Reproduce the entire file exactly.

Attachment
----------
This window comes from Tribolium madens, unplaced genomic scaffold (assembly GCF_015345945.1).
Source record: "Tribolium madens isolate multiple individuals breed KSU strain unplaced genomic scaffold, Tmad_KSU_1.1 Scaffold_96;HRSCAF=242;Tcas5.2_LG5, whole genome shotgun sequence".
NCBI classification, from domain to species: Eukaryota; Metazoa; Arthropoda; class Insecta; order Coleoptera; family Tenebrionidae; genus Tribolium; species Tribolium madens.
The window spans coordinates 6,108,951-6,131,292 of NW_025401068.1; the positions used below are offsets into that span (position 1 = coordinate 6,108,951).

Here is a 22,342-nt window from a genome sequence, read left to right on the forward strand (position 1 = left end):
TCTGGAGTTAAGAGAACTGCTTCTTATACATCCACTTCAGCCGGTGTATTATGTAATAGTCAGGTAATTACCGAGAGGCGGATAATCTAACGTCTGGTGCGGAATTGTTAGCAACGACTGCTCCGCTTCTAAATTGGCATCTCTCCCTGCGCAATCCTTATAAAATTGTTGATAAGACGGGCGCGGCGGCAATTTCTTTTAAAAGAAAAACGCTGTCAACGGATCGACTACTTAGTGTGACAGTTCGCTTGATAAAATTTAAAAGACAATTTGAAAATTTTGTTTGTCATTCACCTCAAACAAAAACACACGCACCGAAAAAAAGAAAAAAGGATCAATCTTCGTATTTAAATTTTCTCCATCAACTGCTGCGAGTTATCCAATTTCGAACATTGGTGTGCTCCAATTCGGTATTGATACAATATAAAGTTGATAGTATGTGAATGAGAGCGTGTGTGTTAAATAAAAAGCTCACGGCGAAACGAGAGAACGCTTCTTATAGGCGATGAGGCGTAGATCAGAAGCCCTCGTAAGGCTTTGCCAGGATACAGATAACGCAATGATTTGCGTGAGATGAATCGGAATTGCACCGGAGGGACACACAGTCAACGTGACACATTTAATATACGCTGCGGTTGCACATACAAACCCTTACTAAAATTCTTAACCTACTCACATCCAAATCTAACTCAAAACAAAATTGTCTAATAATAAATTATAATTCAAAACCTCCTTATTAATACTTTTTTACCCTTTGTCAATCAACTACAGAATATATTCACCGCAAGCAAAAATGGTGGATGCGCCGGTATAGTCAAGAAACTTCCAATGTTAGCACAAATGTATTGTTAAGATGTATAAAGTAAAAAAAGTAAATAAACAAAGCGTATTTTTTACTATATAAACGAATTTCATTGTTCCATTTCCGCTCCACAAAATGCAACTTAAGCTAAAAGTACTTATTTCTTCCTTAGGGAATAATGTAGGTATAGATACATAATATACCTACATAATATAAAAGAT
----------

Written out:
This window comes from Tribolium madens, unplaced genomic scaffold (assembly GCF_015345945.1).
Source record: "Tribolium madens isolate multiple individuals breed KSU strain unplaced genomic scaffold, Tmad_KSU_1.1 Scaffold_96;HRSCAF=242;Tcas5.2_LG5, whole genome shotgun sequence".
NCBI classification, from domain to species: Eukaryota; Metazoa; Arthropoda; class Insecta; order Coleoptera; family Tenebrionidae; genus Tribolium; species Tribolium madens.
The window spans coordinates 6,108,951-6,131,292 of NW_025401068.1; the positions used below are offsets into that span (position 1 = coordinate 6,108,951).

Here is a 22,342-nt window from a genome sequence, read left to right on the forward strand (position 1 = left end):
TCTGGAGTTAAGAGAACTGCTTCTTATACATCCACTTCAGCCGGTGTATTATGTAATAGTCAGGTAATTACCGAGAGGCGGATAATCTAACGTCTGGTGCGGAATTGTTAGCAACGACTGCTCCGCTTCTAAATTGGCATCTCTCCCTGCGCAATCCTTATAAAATTGTTGATAAGACGGGCGCGGCGGCAATTTCTTTTAAAAGAAAAACGCTGTCAACGGATCGACTACTTAGTGTGACAGTTCGCTTGATAAAATTTAAAAGACAATTTGAAAATTTTGTTTGTCATTCACCTCAAACAAAAACACACGCACCGAAAAAAAGAAAAAAGGATCAATCTTCGTATTTAAATTTTCTCCATCAACTGCTGCGAGTTATCCAATTTCGAACATTGGTGTGCTCCAATTCGGTATTGATACAATATAAAGTTGATAGTATGTGAATGAGAGCGTGTGTGTTAAATAAAAAGCTCACGGCGAAACGAGAGAACGCTTCTTATAGGCGATGAGGCGTAGATCAGAAGCCCTCGTAAGGCTTTGCCAGGATACAGATAACGCAATGATTTGCGTGAGATGAATCGGAATTGCACCGGAGGGACACACAGTCAACGTGACACATTTAATATACGCTGCGGTTGCACATACAAACCCTTACTAAAATTCTTAACCTACTCACATCCAAATCTAACTCAAAACAAAATTGTCTAATAATAAATTATAATTCAAAACCTCCTTATTAATACTTTTTTACCCTTTGTCAATCAACTACAGAATATATTCACCGCAAGCAAAAATGGTGGATGCGCCGGTATAGTCAAGAAACTTCCAATGTTAGCACAAATGTATTGTTAAGATGTATAAAGTAAAAAAAGTAAATAAACAAAGCGTATTTTTTACTATATAAACGAATTTCATTGTTCCATTTCCGCTCCACAAAATGCAACTTAAGCTAAAAGTACTTATTTCTTCCTTAGGGAATAATGTAGGTATAGATACATAATATACCTACATAATATAAAAGAT